Answering the Consequentialist Challenge.


(above: Calvin and Hobbes disproving consequentialism in one lesson)

First, let me make one thing clear. Many Anarchists are so on consequentialist grounds. I am not saying that consequentialism leads one to be against Anarchism, quite the contrary. Many people who carefully consider the undesirable consequences of statism and the desirable consequences of Anarchism make the decision to become Anarchists on such grounds. This entry does not apply to them.

Rather, I am talking about the kind of consequentialism used as a rationalization for statism. The rationalization is of the form:
“Coercion/hierarchy is justified if it prevents some greater harm.”

I have even heard Anarchists themselves use such arguments, such as in the example of a parent pulling their little child away from the street, preventing the harm of the child being killed. So let me dismiss this one first, before I address the rationalization itself.

Yes, it is right to pull a little child away from the street if physical harm or death may ensue from the child’s actions, but this is not because of any utilitarian consideration. The parent must do it because it is eir duty as a parent to do so. A bystander will do it as a way to help someone in danger. To get someone out of danger, no matter how old they are, is not coercion. Only if the person has signaled that they intend to take the risk does it become coercive to get them out of it. So consequentialism fails in this instance.

Now, there are four fatal problems with the rationalization. First, even if we accept that some hierarchy prevents some greater harm, this does not at all mean that there is no other way to prevent this greater harm. Even if we assume that the harm generated by jails and prisons is lower than the harm generated by having some murderers roaming the streets (a proposition which seems dubious at best), it is not at all clear that this makes jails and prisons justifiable, especially if we have better ways of dealing with crime (such as exposing and eliminating the motivations and sources of crime).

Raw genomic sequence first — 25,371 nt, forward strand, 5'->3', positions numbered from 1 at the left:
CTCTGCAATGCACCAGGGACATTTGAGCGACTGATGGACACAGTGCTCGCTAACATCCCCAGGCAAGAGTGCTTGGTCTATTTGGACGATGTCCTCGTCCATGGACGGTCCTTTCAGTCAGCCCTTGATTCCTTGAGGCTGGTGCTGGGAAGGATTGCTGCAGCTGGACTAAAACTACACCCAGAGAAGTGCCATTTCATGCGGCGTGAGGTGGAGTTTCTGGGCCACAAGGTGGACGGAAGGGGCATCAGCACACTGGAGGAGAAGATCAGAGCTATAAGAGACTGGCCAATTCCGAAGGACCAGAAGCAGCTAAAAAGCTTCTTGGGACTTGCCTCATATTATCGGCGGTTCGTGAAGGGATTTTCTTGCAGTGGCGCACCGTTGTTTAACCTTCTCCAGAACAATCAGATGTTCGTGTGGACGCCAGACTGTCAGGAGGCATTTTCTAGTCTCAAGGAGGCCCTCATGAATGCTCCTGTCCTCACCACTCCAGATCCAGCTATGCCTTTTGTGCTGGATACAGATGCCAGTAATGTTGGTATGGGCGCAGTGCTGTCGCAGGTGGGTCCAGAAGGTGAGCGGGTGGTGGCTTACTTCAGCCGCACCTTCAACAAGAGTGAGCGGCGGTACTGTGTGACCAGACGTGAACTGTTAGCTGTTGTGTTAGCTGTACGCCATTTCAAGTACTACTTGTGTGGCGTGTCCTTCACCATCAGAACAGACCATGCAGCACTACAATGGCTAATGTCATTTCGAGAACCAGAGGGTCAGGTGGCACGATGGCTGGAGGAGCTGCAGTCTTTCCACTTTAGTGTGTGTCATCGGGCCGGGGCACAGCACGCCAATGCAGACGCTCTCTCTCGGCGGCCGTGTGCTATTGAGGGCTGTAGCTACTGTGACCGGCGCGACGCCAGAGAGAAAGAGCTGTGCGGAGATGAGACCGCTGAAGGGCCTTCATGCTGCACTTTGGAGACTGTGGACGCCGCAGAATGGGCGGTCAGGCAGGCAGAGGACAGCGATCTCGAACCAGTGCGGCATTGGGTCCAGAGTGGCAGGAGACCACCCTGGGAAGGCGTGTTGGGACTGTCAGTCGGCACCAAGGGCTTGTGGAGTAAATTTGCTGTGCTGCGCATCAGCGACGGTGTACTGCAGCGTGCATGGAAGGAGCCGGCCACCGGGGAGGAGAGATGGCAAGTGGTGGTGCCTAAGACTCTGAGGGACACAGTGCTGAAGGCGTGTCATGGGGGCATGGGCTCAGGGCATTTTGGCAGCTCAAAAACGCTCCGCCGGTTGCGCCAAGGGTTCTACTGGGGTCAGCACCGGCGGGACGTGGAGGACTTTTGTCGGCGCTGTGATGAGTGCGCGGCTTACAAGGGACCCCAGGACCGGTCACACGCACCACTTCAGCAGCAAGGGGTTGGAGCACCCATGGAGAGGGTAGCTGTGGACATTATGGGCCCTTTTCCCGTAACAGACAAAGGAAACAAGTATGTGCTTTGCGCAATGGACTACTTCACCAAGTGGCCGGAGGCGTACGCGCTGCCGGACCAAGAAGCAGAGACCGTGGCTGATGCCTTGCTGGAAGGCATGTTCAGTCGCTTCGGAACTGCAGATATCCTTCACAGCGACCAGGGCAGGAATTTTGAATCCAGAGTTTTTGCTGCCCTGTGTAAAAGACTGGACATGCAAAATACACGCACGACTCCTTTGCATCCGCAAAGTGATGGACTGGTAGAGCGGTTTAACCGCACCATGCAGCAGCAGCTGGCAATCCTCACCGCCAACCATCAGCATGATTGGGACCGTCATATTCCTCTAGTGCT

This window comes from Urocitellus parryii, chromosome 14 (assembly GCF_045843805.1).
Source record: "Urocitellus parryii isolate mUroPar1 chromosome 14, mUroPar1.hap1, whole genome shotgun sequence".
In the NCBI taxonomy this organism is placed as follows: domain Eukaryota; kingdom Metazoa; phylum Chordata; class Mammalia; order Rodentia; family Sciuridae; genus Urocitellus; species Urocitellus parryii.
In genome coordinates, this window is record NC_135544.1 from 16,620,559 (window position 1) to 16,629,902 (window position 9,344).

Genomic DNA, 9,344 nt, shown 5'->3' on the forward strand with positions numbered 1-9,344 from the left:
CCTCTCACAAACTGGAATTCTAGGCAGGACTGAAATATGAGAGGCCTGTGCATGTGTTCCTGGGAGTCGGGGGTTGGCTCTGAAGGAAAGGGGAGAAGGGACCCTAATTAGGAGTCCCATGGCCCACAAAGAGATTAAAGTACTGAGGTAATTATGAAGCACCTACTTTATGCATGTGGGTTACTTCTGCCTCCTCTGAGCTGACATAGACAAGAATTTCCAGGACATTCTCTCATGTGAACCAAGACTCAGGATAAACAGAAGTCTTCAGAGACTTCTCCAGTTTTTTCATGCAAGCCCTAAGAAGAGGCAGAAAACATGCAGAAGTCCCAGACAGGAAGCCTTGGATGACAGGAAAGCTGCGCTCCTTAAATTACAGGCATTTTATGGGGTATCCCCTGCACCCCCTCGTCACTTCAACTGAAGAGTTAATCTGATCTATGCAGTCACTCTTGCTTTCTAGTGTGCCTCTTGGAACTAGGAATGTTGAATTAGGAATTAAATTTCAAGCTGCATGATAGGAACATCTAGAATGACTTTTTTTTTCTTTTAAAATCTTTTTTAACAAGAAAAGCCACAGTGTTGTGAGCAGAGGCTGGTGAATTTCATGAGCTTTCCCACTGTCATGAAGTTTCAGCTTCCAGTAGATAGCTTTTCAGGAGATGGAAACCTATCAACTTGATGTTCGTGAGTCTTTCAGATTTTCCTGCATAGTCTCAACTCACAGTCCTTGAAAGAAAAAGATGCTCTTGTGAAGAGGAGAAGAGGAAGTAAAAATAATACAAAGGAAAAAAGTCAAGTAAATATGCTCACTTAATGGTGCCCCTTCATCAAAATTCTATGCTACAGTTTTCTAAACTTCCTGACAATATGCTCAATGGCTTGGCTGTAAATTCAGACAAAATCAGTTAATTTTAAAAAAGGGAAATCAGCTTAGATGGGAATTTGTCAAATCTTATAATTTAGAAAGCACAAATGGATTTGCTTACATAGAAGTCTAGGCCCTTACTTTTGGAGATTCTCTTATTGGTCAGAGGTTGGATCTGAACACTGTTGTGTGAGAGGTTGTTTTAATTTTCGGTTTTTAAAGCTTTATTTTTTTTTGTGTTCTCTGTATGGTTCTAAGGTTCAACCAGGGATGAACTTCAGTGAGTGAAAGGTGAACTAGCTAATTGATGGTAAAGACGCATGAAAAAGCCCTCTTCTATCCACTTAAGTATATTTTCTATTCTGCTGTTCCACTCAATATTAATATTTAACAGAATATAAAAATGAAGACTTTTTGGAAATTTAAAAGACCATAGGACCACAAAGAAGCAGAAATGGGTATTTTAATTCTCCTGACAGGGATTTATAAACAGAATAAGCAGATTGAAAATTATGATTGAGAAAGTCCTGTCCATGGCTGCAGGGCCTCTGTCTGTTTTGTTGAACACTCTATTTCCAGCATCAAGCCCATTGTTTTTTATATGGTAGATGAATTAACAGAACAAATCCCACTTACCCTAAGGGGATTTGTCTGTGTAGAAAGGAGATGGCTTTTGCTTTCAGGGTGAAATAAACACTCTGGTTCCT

Second, it is not at all clear that preventing a greater harm is a sufficient justification for things which are clearly evil. To take a historical example, the decision of the Republicans to allow Communist help in the Spanish Civil War can be argued as a decision made to prevent a greater harm, but it eventually led to disaster, as we know. It was a decision based on fending off a greater harm, but it was not a sound decision (I admit that it’s a lot easier to say this in retrospect; after all, hindsight is always 20/20, as they say).

Third, and most importantly, there is no way to make inter-subjective comparisons. I have discussed this before as regards to utilitarianism, but it is a fatal problem to all forms of consequentialism. Consider the concept of “greater harm.” How can we calculate which harm is greater? We cannot compare two individuals’ level of harm, let alone compare the harm caused to millions of people in two entirely different situations. If it’s impossible to do it for two people, then it is all the more impossible to do it for millions of people.